The secrets of the Carob tree

The seed has a unique flavor reminiscent of chocolate

Carob Tree 521 (photo credit: PETRA VAN DER ZANDE)
Carob Tree 521
(photo credit: PETRA VAN DER ZANDE)
The Gospels of Matthew, Mark, Luke and John all lay emphasis on the coming of John the Baptist. Called “Yochanan” in Hebrew (meaning “God is gracious”), he is presented as a person ordained to prepare the way for the ministry of Jesus by preaching a message of repentance from sin.
John is described in both Matthew and Mark as wearing “clothes of camel’s hair with a leather belt around his waist, and his food was locust and wild honey.”
Bible readers for centuries have wondered whether John was eating locusts, the swarming insects, or was it something else? Modern studies reveal that locusts indeed were consumed in ancient days by peoples of the Middle East, including Israelites. While the Mosaic Law strictly prohibits Jews from eating insects, some locusts were considered kosher, according to Leviticus 11:22. So it is fully possible that John ate actual locusts.
Nevertheless, there is a second, more sensible possibility: the carob tree.
Carob, also known as Saint John’s bread, is common in Israel and its environs. Its Latin name Ceratonia siliqua is derived from the Greek keras, meaning “horn,” and the Latin silique, referring to the hardness and shape of the pod.
From its Hebrew name haruv come the words herev (sword) and harav (dry). The same word in Aramaic is haruva, while the Arabs call it kharoub. In the Middle Ages the French began to call it caroube, in Italian it became carruba, and today we call it the carob.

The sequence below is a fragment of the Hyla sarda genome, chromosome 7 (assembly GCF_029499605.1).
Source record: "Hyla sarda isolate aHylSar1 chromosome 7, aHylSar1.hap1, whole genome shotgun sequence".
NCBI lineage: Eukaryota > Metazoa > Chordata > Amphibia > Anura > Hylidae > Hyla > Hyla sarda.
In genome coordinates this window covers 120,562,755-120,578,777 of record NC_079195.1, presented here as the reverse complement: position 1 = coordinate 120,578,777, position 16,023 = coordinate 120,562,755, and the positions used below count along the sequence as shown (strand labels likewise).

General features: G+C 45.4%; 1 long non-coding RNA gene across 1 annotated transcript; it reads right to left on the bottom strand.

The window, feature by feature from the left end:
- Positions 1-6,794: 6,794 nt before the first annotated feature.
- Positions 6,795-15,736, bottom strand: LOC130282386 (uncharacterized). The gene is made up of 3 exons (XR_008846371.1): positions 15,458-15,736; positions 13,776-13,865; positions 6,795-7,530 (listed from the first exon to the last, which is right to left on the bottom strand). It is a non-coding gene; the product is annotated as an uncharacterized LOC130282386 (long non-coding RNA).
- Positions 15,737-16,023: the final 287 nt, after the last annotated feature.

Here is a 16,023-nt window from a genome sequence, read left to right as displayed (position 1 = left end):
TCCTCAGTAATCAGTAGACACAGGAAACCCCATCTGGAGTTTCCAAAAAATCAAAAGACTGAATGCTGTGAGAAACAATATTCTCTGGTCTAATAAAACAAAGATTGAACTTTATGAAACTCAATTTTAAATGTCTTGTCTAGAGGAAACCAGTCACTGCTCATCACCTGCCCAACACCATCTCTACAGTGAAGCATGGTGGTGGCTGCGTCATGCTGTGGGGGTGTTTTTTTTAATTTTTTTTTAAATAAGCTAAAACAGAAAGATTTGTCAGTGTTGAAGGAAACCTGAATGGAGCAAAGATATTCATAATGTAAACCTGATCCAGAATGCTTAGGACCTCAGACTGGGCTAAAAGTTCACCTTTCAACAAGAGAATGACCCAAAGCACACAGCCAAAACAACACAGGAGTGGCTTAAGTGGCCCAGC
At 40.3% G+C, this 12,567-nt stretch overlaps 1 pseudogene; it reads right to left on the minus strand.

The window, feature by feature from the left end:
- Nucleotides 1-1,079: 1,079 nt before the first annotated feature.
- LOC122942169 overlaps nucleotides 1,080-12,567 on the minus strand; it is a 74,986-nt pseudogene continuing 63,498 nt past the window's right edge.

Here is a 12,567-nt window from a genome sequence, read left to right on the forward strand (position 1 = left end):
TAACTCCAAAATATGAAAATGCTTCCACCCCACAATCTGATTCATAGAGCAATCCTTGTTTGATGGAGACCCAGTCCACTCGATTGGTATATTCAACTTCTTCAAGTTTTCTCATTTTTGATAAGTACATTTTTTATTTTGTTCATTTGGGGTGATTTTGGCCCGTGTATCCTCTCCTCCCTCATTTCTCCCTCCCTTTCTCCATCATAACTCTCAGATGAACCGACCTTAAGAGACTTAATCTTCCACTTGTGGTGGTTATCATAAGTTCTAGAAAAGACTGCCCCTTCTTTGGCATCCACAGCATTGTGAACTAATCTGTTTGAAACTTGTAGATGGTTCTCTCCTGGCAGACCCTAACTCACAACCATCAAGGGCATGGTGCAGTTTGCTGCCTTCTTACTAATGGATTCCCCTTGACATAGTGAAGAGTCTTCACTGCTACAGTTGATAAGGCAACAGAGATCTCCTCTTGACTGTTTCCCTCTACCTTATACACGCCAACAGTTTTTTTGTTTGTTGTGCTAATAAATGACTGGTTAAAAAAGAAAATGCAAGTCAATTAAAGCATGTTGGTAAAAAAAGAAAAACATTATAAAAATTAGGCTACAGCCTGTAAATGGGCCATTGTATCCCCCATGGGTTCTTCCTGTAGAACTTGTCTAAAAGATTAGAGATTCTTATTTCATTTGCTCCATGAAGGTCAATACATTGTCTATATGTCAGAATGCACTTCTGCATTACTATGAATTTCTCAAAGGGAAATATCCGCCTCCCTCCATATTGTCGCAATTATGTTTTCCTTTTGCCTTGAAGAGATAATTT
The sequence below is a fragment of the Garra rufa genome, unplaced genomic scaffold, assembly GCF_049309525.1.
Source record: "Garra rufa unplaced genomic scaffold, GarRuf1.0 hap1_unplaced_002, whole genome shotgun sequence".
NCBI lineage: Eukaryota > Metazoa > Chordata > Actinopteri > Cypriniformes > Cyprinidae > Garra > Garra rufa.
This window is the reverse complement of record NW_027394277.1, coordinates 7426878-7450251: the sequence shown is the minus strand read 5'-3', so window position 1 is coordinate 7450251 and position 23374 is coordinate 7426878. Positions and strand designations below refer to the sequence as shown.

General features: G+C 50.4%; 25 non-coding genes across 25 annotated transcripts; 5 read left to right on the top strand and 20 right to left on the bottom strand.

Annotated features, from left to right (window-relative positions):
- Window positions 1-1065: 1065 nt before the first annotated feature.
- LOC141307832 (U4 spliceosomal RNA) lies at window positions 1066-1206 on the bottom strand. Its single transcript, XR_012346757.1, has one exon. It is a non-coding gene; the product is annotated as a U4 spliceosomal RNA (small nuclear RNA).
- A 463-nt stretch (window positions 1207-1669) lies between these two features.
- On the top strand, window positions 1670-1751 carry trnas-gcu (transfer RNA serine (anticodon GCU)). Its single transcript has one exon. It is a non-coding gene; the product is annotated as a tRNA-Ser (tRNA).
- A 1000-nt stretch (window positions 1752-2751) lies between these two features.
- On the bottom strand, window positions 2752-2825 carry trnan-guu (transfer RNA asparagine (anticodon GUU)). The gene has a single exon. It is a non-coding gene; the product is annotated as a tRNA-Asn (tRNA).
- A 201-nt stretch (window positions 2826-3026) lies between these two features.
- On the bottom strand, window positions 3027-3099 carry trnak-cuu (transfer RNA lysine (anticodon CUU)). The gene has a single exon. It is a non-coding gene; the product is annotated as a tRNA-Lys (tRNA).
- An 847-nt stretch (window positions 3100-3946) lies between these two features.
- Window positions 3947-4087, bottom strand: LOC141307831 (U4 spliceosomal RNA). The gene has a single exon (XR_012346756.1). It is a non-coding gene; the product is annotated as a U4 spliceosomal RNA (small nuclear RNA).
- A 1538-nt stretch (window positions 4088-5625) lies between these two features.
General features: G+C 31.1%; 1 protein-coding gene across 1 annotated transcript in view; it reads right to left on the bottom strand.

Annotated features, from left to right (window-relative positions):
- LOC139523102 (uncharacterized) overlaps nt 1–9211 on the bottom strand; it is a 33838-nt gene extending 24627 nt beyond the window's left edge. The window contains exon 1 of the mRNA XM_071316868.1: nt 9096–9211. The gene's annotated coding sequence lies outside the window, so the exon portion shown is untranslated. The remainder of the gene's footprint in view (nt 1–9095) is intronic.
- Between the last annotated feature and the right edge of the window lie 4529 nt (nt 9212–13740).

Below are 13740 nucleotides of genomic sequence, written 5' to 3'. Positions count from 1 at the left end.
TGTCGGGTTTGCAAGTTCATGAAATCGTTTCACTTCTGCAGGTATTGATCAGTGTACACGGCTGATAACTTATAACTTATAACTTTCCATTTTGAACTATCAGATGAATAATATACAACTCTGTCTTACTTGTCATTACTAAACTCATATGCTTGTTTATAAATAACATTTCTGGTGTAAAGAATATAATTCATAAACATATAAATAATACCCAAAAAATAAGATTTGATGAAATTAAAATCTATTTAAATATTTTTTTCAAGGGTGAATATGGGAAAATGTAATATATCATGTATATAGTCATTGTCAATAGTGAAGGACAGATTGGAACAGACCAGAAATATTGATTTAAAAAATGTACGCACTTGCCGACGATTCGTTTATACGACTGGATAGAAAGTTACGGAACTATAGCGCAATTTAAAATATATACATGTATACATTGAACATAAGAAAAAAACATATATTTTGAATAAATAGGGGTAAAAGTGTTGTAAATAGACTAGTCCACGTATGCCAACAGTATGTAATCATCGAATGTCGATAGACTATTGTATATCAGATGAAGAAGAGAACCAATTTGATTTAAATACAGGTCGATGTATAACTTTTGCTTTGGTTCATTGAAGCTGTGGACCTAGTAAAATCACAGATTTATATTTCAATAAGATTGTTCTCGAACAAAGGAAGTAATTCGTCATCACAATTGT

The tree can grow up to 17 meters tall, and has a broad crown with green leaves. The trunk is thick with a brown bark. The budded trees begin to bear fruit in their sixth year and remain productive for up to 100 years.
The carob bears its fruit in the form of a pod which takes about 11 months to ripen, and each pod can contain up to 15 seeds.
The carob seed has its own unique flavor. Ground into powder form, it is reminiscent of chocolate, and Jews use it as a dairy substitute in foods eaten with meats. But a fresh pod tastes like a date. The green young pods can be cooked and eaten as a vegetable, while smashed seeds of the dried pods can be cooked as porridge. The carob pod is rich in magnesium, calcium, phosphorus and copper, as well as a range of other essential vitamins.
During ancient times, the pods were the most important source of sugar, before sugar cane and sugar beets became available. During the Second World War, Greek villages occupied by the Nazis survived on carob pods.
In today’s Israel, we can find both wild and cultivated trees, and the Avenue of the Righteous Gentiles in Yad Vashem is made up mainly of carob trees.
Many scholars claim that the carob originated in the land of Israel, where charred carob tree wood and seeds dating from before 4000 BCE have been found.
The word carat, a small unit of weight for measuring diamonds and gold, also derives from carob seeds, which were considered uniform enough to use as standards of weight in ancient times.
Some Bible scholars even link the “husks that the pigs were eating” in the parable of the Prodigal Son to the carob tree.
Given the natural supplements in the pods, its use as a sugar, and its similarities to the locust, it is more likely that the “locusts” referred to in Matthew and Mark are actually the fruit of the carob tree. Hence the tree is also known locally as Saint John’s Bread or the locust tree.
The “honey” which John the Baptist ate also was likely date honey, as date palms were and still are abundant in the Jordan Valley.
Taken together, it just might be that John the Baptist had a “sweet tooth.”